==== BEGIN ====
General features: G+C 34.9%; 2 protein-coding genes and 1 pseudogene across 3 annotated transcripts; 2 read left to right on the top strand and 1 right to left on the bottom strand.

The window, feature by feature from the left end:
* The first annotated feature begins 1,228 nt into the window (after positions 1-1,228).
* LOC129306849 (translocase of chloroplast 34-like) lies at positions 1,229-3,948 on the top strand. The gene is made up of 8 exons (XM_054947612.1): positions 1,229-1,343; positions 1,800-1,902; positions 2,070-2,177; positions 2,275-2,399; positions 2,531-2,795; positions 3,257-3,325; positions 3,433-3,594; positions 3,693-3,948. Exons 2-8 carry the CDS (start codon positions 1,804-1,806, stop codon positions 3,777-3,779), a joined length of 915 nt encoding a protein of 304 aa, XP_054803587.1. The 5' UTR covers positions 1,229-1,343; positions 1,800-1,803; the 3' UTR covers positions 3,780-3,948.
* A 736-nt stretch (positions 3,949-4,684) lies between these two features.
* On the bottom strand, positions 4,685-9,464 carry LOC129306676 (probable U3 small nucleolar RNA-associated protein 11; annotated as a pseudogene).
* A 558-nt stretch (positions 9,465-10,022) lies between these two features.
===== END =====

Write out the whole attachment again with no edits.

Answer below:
General features: G+C 34.9%; 2 protein-coding genes and 1 pseudogene across 3 annotated transcripts; 2 read left to right on the top strand and 1 right to left on the bottom strand.

The window, feature by feature from the left end:
* The first annotated feature begins 1,228 nt into the window (after positions 1-1,228).
* LOC129306849 (translocase of chloroplast 34-like) lies at positions 1,229-3,948 on the top strand. The gene is made up of 8 exons (XM_054947612.1): positions 1,229-1,343; positions 1,800-1,902; positions 2,070-2,177; positions 2,275-2,399; positions 2,531-2,795; positions 3,257-3,325; positions 3,433-3,594; positions 3,693-3,948. Exons 2-8 carry the CDS (start codon positions 1,804-1,806, stop codon positions 3,777-3,779), a joined length of 915 nt encoding a protein of 304 aa, XP_054803587.1. The 5' UTR covers positions 1,229-1,343; positions 1,800-1,803; the 3' UTR covers positions 3,780-3,948.
* A 736-nt stretch (positions 3,949-4,684) lies between these two features.
* On the bottom strand, positions 4,685-9,464 carry LOC129306676 (probable U3 small nucleolar RNA-associated protein 11; annotated as a pseudogene).
* A 558-nt stretch (positions 9,465-10,022) lies between these two features.